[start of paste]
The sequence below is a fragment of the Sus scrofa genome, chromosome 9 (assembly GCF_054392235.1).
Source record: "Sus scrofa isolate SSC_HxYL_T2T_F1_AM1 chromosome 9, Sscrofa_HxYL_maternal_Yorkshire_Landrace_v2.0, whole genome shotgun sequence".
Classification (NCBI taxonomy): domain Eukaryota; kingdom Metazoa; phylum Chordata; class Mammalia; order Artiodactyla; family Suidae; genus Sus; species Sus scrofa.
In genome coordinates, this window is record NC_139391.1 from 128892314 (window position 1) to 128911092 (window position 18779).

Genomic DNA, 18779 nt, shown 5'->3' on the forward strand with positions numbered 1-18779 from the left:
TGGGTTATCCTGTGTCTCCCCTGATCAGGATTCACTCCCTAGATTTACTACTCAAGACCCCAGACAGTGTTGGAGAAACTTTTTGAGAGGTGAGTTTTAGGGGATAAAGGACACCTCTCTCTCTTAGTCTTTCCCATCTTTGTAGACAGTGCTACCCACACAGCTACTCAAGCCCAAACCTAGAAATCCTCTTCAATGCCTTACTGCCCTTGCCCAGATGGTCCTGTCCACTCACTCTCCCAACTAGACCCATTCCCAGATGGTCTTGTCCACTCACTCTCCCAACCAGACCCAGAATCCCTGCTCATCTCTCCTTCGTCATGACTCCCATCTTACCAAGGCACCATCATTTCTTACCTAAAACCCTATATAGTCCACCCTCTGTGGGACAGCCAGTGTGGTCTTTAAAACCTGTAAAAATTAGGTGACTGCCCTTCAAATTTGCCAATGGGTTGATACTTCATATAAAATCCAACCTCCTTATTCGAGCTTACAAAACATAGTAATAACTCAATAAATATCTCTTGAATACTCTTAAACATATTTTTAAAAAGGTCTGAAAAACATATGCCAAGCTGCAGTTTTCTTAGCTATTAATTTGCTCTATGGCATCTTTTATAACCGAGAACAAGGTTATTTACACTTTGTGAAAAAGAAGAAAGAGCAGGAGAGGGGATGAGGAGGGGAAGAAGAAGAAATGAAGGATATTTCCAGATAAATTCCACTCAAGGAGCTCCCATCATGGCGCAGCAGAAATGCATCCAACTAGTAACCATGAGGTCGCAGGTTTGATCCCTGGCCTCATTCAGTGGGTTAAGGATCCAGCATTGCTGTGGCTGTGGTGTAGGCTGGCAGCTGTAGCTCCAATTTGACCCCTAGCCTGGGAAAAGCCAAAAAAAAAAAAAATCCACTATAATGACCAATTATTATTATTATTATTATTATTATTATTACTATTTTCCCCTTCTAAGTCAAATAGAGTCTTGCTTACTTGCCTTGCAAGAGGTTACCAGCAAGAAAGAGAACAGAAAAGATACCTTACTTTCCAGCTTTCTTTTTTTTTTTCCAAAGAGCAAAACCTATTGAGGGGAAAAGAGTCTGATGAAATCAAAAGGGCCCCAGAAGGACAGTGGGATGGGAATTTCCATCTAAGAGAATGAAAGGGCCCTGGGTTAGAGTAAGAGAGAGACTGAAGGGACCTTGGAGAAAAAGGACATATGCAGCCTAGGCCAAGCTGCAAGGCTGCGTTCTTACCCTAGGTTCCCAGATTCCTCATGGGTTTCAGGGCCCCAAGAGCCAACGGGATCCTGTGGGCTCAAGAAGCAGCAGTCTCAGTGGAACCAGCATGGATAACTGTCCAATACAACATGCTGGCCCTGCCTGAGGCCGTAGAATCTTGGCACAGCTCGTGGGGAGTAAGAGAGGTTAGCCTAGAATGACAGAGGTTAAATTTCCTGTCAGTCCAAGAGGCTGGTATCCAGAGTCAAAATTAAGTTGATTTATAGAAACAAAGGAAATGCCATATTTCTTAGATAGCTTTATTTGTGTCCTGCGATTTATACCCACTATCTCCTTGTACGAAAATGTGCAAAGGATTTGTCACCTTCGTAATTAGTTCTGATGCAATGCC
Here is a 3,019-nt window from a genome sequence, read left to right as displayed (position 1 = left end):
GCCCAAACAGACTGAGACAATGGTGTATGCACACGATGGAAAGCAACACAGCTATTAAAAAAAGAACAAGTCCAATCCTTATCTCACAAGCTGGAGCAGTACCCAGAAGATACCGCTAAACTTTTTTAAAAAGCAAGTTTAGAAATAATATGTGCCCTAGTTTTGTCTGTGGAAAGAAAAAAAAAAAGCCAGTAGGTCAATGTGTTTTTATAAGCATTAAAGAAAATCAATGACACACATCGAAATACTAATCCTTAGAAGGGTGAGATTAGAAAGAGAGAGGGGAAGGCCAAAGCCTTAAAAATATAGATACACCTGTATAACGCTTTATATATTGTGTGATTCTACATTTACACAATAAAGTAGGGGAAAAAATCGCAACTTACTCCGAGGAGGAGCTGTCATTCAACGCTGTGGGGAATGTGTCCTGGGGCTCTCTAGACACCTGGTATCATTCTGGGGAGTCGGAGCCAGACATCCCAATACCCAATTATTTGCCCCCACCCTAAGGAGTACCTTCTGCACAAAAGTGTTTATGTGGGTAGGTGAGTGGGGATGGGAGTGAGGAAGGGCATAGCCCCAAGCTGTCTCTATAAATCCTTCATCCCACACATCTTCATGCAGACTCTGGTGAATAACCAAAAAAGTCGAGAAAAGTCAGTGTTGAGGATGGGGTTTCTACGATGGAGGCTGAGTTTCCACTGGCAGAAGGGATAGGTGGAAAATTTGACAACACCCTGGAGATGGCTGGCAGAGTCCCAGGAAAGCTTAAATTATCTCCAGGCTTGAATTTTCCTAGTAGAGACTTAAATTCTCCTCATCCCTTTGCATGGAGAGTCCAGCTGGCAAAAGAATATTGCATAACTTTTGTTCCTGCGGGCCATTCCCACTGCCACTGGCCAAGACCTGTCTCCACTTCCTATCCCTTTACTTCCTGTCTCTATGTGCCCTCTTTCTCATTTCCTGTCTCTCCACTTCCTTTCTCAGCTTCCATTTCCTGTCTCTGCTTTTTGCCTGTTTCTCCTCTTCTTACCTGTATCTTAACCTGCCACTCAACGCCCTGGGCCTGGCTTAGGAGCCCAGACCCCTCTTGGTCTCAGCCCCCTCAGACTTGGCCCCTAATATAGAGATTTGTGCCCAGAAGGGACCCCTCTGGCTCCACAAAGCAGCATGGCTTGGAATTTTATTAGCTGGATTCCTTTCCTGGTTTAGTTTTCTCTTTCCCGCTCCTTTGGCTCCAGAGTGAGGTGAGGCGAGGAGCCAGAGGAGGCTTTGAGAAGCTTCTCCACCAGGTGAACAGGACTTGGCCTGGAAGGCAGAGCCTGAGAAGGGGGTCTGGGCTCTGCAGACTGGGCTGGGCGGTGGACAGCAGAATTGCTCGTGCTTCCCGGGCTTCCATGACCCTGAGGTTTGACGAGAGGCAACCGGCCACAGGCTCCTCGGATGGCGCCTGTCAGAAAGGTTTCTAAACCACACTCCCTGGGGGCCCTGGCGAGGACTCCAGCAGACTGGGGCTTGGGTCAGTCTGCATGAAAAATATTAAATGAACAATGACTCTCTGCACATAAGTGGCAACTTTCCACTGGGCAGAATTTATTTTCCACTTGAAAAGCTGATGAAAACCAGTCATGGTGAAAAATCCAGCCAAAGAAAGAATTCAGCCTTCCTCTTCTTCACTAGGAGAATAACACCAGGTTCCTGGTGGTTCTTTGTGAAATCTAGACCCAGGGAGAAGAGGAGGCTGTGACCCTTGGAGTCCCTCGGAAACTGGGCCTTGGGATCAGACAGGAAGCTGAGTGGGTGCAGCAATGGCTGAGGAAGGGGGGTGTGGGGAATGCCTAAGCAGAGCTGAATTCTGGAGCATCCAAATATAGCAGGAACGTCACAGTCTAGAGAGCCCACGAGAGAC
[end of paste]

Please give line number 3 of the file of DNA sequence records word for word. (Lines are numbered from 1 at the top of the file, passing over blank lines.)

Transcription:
Classification (NCBI taxonomy): domain Eukaryota; kingdom Metazoa; phylum Chordata; class Mammalia; order Artiodactyla; family Suidae; genus Sus; species Sus scrofa.